As users become more and more aware of malspam (malware spam), or phishing emails, hackers are finding different ways to distribute ransomware. DLL CryptoMix is the latest example of ransomware variants that are distributing its ransomware through compromised remote desktop services.
Ransomware Distributed Via Compromised Remote Desktop Protocol
While Remote Desktop Protocol (RDP) attack vectors aren’t necessarily “new,” they are gaining traction as users are becoming more educated on cybersecurity practices. In this campaign, hackers scan for machines that have their RDP ports open and exposed to the Internet. Once a vulnerable system is located, a brute-force attack is launched against the login credentials used for remote access. If the attack is successful, the ransomware will be distributed and executed on the compromised computer.
Here’s a typical scenario as illustrated by Malwarebytes Lab. Once hackers get a hold of login credentials for a remote desktop, they can deploy specialized tools to:
- Elevate their privileges
- Leave backdoors open for future use
- Gain control over wider parts of the infiltrated network
- Deploy ransomware and leave payment instructions
DLL CryptoMix Ransomware
While DLL CryptoMix is the latest ransomware variant to be distributed via compromised RDPs; it’s certainly not the first. Back in April 2018, two variants of the Matrix ransomware family were found to be using this attack vector.
With the DLL CryptoMix ransomware, victims were infected by attackers hacking into their publicly exposed remote desktop services. According to several victims, the ransomware had also enabled the default administrator account and changed its password. With this version, when a file is encrypted, the ransomware will modify the file name and append the .DLL extension to the encrypted file. Furthermore, a ransom note named _HELP_INSTRUCTIONS_.TXT will be placed in folders containing encrypted files. As you can see in the ransom note below, several email addresses are provided for infected users to contact should they need help paying the ransom. Unfortunately, the CrpytoMix ransomware is still not decryptable for free.
How to Protect Against RDP Attacks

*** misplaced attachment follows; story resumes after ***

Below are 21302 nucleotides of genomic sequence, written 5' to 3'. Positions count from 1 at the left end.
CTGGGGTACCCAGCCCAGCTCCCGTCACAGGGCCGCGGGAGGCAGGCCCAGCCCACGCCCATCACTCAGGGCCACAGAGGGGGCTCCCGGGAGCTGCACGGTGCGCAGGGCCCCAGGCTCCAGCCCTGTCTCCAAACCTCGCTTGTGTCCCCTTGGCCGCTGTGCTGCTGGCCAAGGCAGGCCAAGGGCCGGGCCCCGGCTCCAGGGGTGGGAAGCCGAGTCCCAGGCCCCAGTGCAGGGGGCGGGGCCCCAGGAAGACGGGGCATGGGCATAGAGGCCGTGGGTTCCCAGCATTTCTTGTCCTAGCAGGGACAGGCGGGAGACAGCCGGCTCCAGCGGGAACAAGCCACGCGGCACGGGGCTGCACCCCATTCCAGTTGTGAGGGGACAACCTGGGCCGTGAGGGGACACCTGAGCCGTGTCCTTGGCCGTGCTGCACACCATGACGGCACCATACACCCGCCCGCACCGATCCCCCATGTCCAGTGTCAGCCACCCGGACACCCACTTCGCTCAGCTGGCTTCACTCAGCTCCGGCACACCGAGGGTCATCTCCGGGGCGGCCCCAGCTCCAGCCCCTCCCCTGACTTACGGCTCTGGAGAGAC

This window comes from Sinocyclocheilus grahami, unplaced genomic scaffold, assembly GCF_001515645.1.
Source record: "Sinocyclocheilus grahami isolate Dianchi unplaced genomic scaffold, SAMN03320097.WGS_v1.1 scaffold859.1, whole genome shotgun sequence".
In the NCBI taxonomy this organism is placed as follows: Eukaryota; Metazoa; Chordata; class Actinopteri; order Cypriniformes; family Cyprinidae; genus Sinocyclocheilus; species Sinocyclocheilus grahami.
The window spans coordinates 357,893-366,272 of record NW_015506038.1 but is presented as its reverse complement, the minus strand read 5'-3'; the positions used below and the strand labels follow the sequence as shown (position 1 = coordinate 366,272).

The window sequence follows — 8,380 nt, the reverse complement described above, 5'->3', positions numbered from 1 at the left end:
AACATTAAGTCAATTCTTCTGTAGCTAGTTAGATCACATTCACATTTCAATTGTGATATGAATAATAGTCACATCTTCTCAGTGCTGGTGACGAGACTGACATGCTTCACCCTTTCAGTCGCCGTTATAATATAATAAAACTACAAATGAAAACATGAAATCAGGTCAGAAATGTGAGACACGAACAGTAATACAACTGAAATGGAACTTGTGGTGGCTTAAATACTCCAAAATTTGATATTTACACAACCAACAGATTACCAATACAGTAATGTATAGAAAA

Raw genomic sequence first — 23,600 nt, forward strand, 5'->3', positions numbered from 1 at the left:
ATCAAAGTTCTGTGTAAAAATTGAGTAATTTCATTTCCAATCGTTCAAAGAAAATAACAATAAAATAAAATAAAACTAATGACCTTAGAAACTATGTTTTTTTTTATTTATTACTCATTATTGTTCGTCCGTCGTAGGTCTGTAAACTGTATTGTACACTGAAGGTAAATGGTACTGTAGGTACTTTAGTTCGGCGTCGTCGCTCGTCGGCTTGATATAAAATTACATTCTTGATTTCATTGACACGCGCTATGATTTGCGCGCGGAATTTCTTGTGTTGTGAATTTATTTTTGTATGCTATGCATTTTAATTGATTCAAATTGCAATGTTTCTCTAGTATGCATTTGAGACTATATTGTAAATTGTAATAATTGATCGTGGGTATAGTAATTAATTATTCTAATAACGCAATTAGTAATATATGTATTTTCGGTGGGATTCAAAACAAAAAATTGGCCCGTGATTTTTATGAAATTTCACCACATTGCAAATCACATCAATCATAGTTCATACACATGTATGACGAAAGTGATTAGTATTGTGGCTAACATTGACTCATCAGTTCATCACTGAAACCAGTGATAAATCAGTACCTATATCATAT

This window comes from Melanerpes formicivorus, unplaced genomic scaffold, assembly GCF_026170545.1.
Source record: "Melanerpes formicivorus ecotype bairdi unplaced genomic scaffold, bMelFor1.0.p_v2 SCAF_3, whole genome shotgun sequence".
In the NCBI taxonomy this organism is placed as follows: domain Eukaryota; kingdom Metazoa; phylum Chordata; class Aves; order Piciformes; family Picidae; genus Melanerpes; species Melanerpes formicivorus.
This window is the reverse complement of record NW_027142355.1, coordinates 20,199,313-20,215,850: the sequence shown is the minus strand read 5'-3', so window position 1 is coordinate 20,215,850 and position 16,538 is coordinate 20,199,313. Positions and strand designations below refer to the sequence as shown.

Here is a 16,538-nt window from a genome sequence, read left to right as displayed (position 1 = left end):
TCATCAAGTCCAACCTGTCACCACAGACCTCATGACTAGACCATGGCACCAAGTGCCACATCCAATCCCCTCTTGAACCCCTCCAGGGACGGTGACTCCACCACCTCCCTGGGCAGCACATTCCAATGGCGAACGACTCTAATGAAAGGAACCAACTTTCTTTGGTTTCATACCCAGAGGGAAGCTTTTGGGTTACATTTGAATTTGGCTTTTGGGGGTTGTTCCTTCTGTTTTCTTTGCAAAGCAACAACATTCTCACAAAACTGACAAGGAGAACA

There are three very simple ways to protect against ransomware variants that use RDPs as an attack vector.
- Lock Down RDP
- To make it harder for a brute force attack to succeed, strong passwords are a must.
- Do not disable Network Level Authentication (NLA), as it offers an additional authentication level.
- Change the RDP port or use a Remote Desktop Gateway Server. By changing the RDP port, port-scanners looking for open RDP ports will not find yours. Using a Remote Desktop Gateway servers allows additional security benefits such as two-factor authentication.
- Limit access to specific IP addresses if possible.
- There are several possibilities to elevate user privileges on Windows computers, but all of the known methods have been patched. As always, ensure your systems are up-to-date with the latest patches to prevent privilege elevation.
- Only allow remote access to those who need it
- First, remove the “Administrators” group from the “Allow log on through Remote Desktop Services” policy and do not grant access to any account with the username “Administrator.” The Administrator login is the account hackers are looking for as they can escalate privileges through this account and gain access to whatever they please.
- Once the Administrator account is taken care of, add the users you specifically want to have remote access and ensure they only have the rights they need – nothing more.
- Secure your network
- Secure your network from both the inside and outside. We should assume that you have your business network secured from the outside. However, in the context of RDP attacks, it’s important that you apply internal safety measures. Use restrictive policies to keep possible damage at bay that any user, not just remote, can do.
While ransomware attacks via RDP aren’t revolutionary, they are gaining traction. As more and more individuals become aware of cybersecurity threats, hackers are going to become more sophisticated in their attacks. Ransomware attacks using RDPs as attack vectors could be the next vulnerability hackers are looking for to compromise your systems.
Ransom note photo courtesy of BleepingComputer
Headline photo courtesy of SC Magazine